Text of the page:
Beating Target Panic
So, what is target panic? First before we fix the problem we need to understand where it comes from. As we go through our shot process our mental and physical status has to be in sync just like the cams on our bows. Target panic occurs when these two aspects of our shot becomes unbalanced or out of sync. When this happens our minds are on system overload because they are trying to do too many things at once. Our minds wonder from anchoring, to aiming, to shot execution, to shot timing and to shot anticipation. The list could go on and on. However, when we try to think of too much at once a couple of these will get over looked while the others will be poorly executed and accuracy suffers. Studies have shown that error rate increases by fifty percent when we attempt to multitask.
How we approach target panic is really no different than how we install new strings and cables on our bows. First thing you do after installing is make sure both cams are in sync, in this case it is our mental and physical game. After our cams are in sync we focus on cam timing which we can view this as our aiming process. If our mental and physical games are out of sync which is the first step then the aiming process is pretty much useless. If we continue to shoot like this it will only get worse because we are teaching our body bad habits.
Now the big question. How do we fix this issue? For this I am going to use my wife as an example. She is a secretary for our local school system and has been for quite a few years. It amazes me how she can type words that she is reading from a sheet of paper with such speed and accuracy without even looking at the keyboard. I asked her how she got so efficient with this talent. She goes on to talk about when she was taking classes in college she devoted nearly three weeks to learning hand placements, key locations and proper form. She had to learn this and train her subconscious before she could even think about typing while looking at a sheet of paper. Sound familiar? Our goal here is to form proper muscle memory, with the key word being proper. This way your body will operate and perform most of these tasks subconsciously. Not teaching our muscles the proper way could lead us right back to where we started causing us to plateau with our accuracy and never reach our fullest potential.
To get us back on the right track we need to start at the foundation of our shot. We need to humble ourselves and throw everything we know out the window and approach this with an open mind. Remember, your mind is like a parachute, it only works when it is open. Our vision controls so much of our actions so first we need to start by removing our sights from our bow. Next we need to get within 5 yards from the target and start working solely on form and shot execution so we train our mind and muscles what a perfect shot feels like. Another good idea here is to set up a camera to record yourself so you can see if there are any imperfections that may need addressed. There are several free coaching apps for mobile devices that will allow you to watch your shot frame by frame. These are very helpful. This short range will become your home for the next couple of weeks. Is it the most exciting way to practice? No! Is it the most productive form of practice to get yourself on the right track? Absolutely!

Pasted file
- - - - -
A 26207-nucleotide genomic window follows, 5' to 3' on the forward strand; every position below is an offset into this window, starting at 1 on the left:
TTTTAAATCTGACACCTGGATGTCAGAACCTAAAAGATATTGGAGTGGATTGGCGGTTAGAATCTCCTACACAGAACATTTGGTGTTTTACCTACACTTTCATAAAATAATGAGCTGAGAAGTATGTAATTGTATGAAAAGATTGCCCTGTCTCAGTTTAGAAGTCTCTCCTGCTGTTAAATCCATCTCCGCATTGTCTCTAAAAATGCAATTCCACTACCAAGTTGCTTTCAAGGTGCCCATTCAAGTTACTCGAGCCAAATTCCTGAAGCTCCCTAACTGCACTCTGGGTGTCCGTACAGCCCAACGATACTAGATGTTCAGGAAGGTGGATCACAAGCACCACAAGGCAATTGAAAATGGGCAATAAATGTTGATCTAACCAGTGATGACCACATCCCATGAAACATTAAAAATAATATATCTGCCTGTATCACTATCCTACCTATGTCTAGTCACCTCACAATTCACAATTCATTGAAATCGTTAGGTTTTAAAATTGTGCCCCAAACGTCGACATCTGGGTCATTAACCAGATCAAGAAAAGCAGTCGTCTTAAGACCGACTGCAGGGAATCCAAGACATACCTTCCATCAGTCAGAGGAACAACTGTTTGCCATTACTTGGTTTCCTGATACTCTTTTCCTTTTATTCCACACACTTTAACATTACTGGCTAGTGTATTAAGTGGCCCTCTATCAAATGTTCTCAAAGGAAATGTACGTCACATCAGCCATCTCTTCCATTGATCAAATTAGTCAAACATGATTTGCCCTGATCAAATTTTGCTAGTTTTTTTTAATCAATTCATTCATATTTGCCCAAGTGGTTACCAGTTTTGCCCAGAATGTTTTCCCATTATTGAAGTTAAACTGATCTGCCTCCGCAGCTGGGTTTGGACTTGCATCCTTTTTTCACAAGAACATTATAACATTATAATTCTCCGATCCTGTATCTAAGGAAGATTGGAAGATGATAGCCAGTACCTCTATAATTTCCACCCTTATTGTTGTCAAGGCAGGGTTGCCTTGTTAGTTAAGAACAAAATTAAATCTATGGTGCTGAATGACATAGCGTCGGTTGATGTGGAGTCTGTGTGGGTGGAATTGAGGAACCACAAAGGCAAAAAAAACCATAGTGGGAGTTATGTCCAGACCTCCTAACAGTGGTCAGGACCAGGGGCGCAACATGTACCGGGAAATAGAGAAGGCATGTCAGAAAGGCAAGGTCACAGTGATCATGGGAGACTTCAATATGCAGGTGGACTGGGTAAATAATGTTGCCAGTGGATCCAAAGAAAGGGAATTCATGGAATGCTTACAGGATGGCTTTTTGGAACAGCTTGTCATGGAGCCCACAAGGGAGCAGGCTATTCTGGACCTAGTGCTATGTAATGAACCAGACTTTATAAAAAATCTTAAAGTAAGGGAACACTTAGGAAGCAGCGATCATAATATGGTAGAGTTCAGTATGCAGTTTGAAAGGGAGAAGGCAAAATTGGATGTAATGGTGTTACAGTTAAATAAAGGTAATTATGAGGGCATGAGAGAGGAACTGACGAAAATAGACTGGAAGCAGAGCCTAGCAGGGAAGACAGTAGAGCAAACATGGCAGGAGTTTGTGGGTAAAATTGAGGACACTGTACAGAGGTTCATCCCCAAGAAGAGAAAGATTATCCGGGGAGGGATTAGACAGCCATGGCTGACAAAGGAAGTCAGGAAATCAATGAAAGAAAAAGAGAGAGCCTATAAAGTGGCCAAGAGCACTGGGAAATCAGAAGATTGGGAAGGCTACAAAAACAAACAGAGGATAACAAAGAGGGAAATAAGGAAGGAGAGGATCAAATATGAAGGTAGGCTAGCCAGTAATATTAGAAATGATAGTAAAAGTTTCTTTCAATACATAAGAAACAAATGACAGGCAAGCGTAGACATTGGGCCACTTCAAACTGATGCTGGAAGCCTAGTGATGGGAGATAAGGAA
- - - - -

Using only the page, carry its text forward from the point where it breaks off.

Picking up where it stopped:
As time goes on you will find that your mental and physical are coming back in sync with each other. You will notice that you can go through the steps without any effort what so ever. Now that we have achieved this we can then put our sights back on and focus completely on aiming the bow. With our muscle memory now in control of our shot process our minds can be completely focused on one task and that is aiming. A good drill to help out with getting your aim perfect is to come to full draw and put your pin on the target. Hold this as long as you can without firing the arrow. When you feel your shot start to break down let your bow down and relax. Another good tip is when you are ready to close out a practice session, go back up to the target and fire about a half dozen shots into the target with your eyes closed. This will help keep your muscle memory in tone.
Remember we get out of our time what we put in. So practice wisely, set yourself productive goals. Gradually increase you practice sessions to greater distances. Train your subconscious to do as much as it can through muscle memory so it leaves your eyes and your mind only to focus on aiming. It will require some effort but the rewards are worth it. Vince Lombardi once said "The only time success comes before work is in the dictionary" Good luck and happy shooting!